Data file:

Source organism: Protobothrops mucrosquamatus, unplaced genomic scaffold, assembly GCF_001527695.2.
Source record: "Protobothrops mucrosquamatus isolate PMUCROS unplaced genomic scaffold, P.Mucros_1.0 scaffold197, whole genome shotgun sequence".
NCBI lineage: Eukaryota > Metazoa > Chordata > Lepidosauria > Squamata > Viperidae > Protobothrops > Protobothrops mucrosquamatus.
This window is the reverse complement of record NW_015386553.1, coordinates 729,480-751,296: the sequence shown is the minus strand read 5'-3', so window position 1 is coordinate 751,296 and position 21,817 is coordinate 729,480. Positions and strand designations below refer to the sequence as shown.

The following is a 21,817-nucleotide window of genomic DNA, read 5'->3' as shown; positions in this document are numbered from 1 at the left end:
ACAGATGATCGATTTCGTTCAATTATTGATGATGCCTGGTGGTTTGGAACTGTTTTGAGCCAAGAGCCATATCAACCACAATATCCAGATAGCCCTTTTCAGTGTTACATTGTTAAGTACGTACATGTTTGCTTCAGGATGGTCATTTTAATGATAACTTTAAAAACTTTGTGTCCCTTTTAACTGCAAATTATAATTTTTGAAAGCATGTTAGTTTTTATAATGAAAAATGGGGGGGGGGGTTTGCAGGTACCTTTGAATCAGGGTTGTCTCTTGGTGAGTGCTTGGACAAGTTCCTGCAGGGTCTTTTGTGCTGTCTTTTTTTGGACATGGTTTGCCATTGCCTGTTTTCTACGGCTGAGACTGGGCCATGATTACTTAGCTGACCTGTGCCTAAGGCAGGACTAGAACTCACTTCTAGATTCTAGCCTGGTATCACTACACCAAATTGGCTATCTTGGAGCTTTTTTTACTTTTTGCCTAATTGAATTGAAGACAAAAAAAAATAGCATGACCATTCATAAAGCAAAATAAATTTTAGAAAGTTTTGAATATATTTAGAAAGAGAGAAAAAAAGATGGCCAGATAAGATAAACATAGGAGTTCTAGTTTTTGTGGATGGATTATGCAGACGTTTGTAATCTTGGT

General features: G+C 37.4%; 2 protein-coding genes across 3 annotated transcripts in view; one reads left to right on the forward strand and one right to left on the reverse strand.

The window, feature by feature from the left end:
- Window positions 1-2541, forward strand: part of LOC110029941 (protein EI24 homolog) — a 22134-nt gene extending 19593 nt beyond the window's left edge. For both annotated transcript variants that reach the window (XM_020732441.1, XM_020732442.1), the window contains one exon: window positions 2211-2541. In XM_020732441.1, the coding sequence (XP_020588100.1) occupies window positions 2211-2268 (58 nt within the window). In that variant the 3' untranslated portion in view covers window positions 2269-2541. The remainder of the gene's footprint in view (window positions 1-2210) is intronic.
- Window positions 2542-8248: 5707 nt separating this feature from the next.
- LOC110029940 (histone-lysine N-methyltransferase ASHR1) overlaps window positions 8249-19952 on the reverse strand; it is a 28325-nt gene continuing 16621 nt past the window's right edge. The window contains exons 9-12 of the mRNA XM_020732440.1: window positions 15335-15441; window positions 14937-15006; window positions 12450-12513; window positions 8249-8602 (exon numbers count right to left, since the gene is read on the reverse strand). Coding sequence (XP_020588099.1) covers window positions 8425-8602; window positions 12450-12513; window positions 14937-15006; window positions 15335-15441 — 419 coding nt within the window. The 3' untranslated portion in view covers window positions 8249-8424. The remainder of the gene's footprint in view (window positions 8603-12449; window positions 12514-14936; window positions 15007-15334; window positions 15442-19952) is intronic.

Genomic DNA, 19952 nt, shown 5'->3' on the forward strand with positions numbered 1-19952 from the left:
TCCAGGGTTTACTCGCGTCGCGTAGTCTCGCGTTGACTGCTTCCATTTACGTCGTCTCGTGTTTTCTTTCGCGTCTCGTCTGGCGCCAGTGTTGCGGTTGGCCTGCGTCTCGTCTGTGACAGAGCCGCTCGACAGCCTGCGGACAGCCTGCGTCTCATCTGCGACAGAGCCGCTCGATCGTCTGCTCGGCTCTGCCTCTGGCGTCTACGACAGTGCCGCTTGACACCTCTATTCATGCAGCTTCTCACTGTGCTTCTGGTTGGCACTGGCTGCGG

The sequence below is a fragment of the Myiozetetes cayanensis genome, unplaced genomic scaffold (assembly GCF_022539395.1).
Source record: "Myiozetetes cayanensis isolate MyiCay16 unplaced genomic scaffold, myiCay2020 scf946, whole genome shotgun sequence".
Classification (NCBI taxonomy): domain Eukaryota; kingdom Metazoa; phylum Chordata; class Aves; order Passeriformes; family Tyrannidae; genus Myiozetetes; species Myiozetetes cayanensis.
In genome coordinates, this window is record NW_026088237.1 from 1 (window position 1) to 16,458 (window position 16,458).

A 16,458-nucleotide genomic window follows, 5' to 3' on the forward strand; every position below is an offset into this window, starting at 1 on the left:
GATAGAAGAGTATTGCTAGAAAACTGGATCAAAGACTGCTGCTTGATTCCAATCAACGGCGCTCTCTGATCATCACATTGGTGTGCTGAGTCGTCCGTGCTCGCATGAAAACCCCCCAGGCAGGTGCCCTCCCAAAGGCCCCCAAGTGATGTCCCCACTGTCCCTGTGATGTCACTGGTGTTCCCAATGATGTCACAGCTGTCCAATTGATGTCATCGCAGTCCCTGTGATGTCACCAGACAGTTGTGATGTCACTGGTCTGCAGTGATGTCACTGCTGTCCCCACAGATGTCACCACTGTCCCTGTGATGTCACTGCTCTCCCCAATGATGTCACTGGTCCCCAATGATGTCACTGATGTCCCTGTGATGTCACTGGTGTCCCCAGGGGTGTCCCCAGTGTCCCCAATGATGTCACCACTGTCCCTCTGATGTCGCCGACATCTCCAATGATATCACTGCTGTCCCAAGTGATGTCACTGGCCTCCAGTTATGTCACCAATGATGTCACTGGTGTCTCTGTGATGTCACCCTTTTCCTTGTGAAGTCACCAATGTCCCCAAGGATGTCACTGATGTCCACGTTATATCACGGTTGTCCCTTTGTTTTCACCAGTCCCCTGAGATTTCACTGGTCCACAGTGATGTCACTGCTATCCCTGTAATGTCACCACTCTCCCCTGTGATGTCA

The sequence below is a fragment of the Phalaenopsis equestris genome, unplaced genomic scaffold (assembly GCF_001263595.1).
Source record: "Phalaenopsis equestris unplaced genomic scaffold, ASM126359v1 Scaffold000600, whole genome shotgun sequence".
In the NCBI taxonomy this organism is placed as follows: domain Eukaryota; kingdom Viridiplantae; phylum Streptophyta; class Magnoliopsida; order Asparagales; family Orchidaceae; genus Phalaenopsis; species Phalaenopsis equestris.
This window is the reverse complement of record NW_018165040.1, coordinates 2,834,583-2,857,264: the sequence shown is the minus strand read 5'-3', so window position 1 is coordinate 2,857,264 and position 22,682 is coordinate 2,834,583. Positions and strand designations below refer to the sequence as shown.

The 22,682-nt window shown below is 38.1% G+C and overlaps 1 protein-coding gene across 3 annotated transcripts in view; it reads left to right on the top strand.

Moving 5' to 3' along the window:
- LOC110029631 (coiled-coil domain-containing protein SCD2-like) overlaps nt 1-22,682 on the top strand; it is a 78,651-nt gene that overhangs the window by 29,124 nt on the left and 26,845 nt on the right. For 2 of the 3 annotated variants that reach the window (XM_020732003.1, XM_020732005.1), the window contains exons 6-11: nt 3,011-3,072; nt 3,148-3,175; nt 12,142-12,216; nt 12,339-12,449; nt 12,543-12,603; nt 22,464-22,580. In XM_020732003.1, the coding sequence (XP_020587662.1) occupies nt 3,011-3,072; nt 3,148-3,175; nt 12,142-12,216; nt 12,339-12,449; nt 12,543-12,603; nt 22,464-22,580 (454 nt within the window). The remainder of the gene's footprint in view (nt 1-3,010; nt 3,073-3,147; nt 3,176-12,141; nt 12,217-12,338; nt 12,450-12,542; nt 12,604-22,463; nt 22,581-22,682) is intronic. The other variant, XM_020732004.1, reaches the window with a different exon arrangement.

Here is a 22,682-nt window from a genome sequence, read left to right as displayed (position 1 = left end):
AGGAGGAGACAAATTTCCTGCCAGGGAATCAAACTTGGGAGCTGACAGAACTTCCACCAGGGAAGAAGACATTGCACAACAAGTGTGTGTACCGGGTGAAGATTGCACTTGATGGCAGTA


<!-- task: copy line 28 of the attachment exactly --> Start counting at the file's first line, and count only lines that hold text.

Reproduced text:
AGGAGGAGACAAATTTCCTGCCAGGGAATCAAACTTGGGAGCTGACAGAACTTCCACCAGGGAAGAAGACATTGCACAACAAGTGTGTGTACCGGGTGAAGATTGCACTTGATGGCAGTA